M Night Shyamalan’s The Visit melds genuine horror thrills with tongue-in-cheek gags to create something truly unique; a lo-fi found-footage flick where is the best plot twist is simply how good the end result is.
Whisper the phrase ‘found footage horror’ into the ear of any film lover and you’ll almost certainly send a shiver down their spine. As sub-genres go, this pseudo-documentary style, which first found widespread popularity with 1999’s The Blair Witch Project, has been figuratively and literally done to death recently: The Gallows, As Above So Below and Project Almanac are just a handful of the god-awful bandwagon riders who’ve adopted this cheap and nasty technique to make a quick buck.
If you then proceeded to include M Night Shyamalan in that conversation, the aforementioned cinephile would most likely need a lie down to recuperate from the resultant terror firmly entrenched in their mind. A divisive director whose filmography traverses iconic highs such as The Sixth Sense and plumbs incomprehensibly dismal lows such as The Last Airbender, Shyamalan has unfairly become associated with silly, nonsensical twists and poor direction of late.
However, in his latest film The Visit, Shyamalan shows signs of returning to his much-celebrated early work; filmed on a shoestring budget of just $5 million and without the backing of a major Hollywood studio, The Visit is pragmatic, stripped-back film-making that does away with bells and whistles in favour of genuine suspense and shocking thrills.
The narrative revolves around two teens, Becca (Olivia DeJonge) and Tyler (Ed Oxenbould), who are made to spend the week on their estranged grandparents farm whilst their mother (Kathryn Hahn) holidays with her new boyfriend; confined to the guest room after 9.30pm, the kids start to question their Nan and Pop Pop’s odd behaviour once the sun goes down and all sorts of things start going bump in the night.
The Visit’s true strength lies in its clever simplicity; a non-existent score and the handheld camerawork operate in tandem to frame the movie as a documentary that has been filmed and edited by DeJonge’s character about their week on the farm. I doubt it’ll sit right with everybody, but it’s through this concept that Shyamalan takes aim at the horror genre, as well as his own past work. The Visit has this rich vein of referential humour that flows across the 94-minute runtime, an element that came as a most welcome surprise.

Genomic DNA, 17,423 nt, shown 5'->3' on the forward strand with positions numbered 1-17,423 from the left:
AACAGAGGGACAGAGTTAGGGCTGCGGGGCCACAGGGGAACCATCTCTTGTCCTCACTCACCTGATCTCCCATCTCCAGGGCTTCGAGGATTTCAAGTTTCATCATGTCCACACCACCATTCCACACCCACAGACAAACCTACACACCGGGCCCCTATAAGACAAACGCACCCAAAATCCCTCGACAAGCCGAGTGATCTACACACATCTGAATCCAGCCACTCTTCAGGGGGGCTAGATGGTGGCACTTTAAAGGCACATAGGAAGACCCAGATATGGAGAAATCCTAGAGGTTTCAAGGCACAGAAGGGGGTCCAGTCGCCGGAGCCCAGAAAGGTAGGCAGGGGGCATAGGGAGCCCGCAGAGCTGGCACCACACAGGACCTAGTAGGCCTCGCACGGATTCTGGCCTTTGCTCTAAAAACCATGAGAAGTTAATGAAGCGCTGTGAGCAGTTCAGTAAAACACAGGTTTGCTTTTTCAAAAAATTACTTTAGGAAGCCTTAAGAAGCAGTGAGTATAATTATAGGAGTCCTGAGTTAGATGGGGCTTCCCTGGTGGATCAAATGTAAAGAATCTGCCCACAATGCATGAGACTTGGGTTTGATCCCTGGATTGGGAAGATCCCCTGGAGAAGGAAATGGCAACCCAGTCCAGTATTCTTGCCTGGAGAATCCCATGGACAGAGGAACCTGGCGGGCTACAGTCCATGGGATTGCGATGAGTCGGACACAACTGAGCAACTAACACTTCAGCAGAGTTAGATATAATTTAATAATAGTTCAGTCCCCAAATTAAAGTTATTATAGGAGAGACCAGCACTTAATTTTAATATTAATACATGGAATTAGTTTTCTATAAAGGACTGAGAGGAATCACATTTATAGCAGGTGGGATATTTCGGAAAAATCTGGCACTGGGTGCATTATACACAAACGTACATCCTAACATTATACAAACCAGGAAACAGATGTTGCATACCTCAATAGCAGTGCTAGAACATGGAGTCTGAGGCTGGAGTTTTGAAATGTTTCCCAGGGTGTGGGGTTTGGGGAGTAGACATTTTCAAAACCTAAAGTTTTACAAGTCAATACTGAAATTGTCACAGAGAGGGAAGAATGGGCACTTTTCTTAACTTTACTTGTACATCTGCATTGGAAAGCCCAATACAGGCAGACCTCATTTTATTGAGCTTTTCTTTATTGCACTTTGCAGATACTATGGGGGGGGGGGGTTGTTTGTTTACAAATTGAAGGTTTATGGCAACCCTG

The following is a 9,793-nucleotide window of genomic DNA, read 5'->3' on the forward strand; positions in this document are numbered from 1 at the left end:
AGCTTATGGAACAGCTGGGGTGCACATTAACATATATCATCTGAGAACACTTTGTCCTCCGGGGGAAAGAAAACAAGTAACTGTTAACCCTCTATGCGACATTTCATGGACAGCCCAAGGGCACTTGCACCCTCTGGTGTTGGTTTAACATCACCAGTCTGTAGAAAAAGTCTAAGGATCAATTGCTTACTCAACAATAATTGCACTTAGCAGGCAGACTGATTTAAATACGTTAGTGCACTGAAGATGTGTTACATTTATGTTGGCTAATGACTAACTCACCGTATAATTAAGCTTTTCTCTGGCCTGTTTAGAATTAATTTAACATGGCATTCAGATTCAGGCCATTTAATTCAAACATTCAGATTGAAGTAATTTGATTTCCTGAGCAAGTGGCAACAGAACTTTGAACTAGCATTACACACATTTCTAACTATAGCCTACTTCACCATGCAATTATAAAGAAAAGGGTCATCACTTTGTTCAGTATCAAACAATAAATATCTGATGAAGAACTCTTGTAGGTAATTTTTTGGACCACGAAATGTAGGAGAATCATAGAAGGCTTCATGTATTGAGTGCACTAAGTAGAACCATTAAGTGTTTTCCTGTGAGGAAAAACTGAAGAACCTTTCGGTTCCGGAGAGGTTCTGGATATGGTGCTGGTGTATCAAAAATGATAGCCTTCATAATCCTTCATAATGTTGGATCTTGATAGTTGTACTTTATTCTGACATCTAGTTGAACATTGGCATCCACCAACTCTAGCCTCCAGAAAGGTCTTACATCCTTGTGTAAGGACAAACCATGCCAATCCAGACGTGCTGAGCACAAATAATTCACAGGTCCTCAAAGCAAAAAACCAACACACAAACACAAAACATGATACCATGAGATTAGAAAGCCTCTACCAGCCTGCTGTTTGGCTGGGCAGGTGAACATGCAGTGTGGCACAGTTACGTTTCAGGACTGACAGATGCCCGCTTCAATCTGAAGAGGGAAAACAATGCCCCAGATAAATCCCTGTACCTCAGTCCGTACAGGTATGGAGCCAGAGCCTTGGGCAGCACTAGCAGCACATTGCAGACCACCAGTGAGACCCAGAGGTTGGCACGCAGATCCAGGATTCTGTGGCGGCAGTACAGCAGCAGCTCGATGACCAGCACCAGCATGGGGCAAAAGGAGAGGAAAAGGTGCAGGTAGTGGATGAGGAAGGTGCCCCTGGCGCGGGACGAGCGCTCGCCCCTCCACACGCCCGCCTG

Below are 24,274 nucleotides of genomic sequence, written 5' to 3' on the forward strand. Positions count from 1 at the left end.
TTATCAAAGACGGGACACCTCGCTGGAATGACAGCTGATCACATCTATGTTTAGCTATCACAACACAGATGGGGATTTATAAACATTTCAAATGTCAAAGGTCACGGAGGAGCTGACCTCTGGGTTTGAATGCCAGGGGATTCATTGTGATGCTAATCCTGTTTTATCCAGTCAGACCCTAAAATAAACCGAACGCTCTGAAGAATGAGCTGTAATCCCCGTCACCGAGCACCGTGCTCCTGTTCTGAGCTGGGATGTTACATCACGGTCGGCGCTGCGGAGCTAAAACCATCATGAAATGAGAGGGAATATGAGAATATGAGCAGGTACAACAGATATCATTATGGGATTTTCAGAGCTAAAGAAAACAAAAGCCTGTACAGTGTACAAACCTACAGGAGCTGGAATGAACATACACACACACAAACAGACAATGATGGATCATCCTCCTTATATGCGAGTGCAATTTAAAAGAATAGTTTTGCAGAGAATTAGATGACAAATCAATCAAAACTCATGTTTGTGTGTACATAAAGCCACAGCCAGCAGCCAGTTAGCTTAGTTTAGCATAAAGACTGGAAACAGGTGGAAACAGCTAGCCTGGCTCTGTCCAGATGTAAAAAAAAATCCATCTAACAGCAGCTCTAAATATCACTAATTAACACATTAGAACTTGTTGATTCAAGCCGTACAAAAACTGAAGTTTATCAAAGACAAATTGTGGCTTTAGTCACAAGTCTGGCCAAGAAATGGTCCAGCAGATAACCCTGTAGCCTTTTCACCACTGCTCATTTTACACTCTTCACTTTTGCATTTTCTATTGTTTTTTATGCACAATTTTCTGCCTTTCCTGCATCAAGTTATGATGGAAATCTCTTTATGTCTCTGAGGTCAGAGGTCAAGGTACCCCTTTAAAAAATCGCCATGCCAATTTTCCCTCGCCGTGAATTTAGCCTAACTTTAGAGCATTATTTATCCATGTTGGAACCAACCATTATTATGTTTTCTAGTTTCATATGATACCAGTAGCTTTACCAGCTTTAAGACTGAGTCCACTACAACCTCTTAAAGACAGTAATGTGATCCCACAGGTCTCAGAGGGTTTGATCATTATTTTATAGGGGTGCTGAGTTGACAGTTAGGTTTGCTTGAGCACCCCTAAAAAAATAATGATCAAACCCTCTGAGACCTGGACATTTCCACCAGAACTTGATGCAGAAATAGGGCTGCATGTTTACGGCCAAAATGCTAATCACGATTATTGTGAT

Rather than being a straight-up horror akin to Insidious or Paranormal Activity, this film is actually a rather clever mix of horror, drama and comedy that, on paper, shouldn’t work but somehow still comes together to create something memorable, if not wholly successful. Whether you’re willing to roll with the smorgasbord of genres is left entirely up to you.
Aussie actor Oxenbould establishes himself as an undisputed rising star with some hilarious scene-stealing moments; he captures the ‘cheeky little brother’ archetype perfectly with multiple running gags about freestyle rap and cursing. That being said, I was most impressed with DeJonge (another Aussie), whose eclectic performance can be felt even when her character is stood behind the camera. Strong-willed and intelligent, DeJonge’s character drives the plot forward through her desire to reconnect her family using film. Where Oxebould gets the bulk of the laughs, DeJonge is tasked with being the emotional anchor of this film, a role that she carries off with ease.
It’d be remiss of me to not mention the excellent Deanna Dunagan and Peter McRobbie as Nana and Pop Pop respectively. Without giving too much away, they both give chilling performances that’ll keep you on the edge of your seat with an unsettling blend of sugary sweetness and quiet malice.
The Verdict: 7/10
It might not recapture the earth-shattering narrative brilliance of The Sixth Sense or the rich visual design of The Village, but The Visit hopefully marks the beginning of an upward trend for its much-maligned director. The hokey B-movie plot is celebrated rather than squashed through some surprisingly effective comedic beats, and if you stick around for the end you’ll find chilling horror and genuine emotional drama in equal measure.